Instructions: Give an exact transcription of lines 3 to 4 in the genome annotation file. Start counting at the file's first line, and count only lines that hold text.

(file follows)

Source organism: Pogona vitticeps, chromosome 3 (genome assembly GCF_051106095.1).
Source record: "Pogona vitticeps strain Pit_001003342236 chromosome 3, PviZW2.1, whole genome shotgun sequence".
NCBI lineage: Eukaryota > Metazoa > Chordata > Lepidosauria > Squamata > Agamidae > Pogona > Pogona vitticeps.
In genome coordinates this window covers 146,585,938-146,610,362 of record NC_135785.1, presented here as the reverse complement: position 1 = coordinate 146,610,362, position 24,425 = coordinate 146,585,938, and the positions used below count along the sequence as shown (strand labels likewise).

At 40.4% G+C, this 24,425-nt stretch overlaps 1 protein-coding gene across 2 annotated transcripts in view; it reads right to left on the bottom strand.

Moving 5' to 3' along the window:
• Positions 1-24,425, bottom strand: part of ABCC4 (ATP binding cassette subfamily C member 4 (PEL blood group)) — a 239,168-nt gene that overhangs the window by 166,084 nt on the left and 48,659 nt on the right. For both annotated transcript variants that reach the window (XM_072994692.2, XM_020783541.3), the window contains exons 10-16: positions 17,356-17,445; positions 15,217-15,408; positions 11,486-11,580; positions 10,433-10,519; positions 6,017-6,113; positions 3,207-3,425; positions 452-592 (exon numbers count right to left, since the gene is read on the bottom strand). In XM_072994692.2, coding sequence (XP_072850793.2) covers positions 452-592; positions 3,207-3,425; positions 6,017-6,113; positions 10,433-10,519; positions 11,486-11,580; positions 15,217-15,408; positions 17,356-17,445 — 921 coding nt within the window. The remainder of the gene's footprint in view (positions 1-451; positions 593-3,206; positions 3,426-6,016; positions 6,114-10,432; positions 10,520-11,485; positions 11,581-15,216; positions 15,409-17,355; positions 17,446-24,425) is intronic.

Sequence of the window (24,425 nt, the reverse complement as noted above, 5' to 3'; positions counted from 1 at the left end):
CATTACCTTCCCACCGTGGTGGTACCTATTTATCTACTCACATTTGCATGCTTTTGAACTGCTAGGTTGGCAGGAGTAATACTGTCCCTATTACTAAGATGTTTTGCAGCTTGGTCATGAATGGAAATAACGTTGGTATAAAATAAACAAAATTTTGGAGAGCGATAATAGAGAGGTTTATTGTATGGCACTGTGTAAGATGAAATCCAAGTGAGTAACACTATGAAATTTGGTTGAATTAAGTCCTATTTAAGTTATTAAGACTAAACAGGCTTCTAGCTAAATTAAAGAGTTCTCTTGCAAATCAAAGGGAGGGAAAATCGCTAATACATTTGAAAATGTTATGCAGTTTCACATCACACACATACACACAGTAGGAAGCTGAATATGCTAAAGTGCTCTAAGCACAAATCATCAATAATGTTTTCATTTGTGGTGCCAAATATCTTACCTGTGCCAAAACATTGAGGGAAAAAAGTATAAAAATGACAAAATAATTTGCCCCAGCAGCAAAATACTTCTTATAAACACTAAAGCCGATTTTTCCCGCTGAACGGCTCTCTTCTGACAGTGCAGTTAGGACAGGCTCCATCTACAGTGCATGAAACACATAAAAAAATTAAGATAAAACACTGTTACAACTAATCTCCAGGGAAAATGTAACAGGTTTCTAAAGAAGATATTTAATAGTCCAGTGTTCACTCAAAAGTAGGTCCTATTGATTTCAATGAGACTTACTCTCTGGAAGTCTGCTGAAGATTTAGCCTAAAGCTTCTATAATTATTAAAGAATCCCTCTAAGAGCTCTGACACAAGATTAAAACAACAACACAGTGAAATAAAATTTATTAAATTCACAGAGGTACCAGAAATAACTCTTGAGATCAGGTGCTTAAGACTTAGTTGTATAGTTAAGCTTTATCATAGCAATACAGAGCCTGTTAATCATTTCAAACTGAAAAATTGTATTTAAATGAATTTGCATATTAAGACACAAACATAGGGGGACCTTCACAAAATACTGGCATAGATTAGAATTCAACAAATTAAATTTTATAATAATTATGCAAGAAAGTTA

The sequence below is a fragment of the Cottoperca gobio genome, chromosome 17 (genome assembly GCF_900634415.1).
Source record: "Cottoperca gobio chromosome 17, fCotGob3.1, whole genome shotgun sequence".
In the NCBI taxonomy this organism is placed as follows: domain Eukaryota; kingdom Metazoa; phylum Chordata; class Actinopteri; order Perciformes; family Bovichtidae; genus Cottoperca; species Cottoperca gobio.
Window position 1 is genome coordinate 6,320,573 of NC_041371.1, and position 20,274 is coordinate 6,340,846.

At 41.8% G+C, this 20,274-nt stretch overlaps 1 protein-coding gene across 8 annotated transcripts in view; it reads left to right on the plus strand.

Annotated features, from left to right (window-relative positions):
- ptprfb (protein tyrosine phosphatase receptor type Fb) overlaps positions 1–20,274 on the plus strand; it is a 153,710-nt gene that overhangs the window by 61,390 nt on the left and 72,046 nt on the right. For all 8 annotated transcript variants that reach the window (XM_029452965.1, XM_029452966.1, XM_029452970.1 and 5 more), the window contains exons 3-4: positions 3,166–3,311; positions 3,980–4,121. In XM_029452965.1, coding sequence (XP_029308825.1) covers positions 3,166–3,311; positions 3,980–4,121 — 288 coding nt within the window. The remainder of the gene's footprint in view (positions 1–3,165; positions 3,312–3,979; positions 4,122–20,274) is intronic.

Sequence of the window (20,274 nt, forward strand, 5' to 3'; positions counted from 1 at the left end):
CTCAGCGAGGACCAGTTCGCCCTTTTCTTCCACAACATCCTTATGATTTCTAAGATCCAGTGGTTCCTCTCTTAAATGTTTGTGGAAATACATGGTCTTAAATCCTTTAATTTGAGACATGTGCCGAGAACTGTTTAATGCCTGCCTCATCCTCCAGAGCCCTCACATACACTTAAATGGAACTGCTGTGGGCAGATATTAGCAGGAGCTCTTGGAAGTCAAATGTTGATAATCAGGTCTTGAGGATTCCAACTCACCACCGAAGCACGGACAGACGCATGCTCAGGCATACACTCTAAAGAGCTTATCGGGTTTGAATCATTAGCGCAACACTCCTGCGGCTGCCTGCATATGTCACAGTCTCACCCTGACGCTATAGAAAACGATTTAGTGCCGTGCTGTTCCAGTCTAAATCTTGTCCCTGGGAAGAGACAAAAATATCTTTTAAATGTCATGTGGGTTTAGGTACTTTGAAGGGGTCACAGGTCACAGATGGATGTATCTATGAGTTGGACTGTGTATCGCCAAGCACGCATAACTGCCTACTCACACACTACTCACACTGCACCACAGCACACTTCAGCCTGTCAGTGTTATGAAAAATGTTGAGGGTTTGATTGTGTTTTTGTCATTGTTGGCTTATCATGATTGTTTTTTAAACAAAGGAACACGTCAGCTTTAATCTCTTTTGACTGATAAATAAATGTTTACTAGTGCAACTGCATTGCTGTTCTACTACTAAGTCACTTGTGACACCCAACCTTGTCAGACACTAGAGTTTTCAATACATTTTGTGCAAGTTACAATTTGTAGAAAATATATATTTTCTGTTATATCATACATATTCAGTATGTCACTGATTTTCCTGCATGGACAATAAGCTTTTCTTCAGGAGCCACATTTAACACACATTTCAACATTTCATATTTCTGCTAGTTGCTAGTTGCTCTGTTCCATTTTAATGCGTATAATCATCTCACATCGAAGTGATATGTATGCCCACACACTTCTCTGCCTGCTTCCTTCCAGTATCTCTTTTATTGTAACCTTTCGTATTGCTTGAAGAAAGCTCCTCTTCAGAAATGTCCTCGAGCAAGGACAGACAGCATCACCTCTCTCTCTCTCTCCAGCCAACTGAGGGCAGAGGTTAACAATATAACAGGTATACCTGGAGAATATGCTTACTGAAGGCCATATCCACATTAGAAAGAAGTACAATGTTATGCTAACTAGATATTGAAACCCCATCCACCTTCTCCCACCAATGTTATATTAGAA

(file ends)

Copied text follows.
NCBI lineage: Eukaryota > Metazoa > Chordata > Lepidosauria > Squamata > Agamidae > Pogona > Pogona vitticeps.
In genome coordinates this window covers 146,585,938-146,610,362 of record NC_135785.1, presented here as the reverse complement: position 1 = coordinate 146,610,362, position 24,425 = coordinate 146,585,938, and the positions used below count along the sequence as shown (strand labels likewise).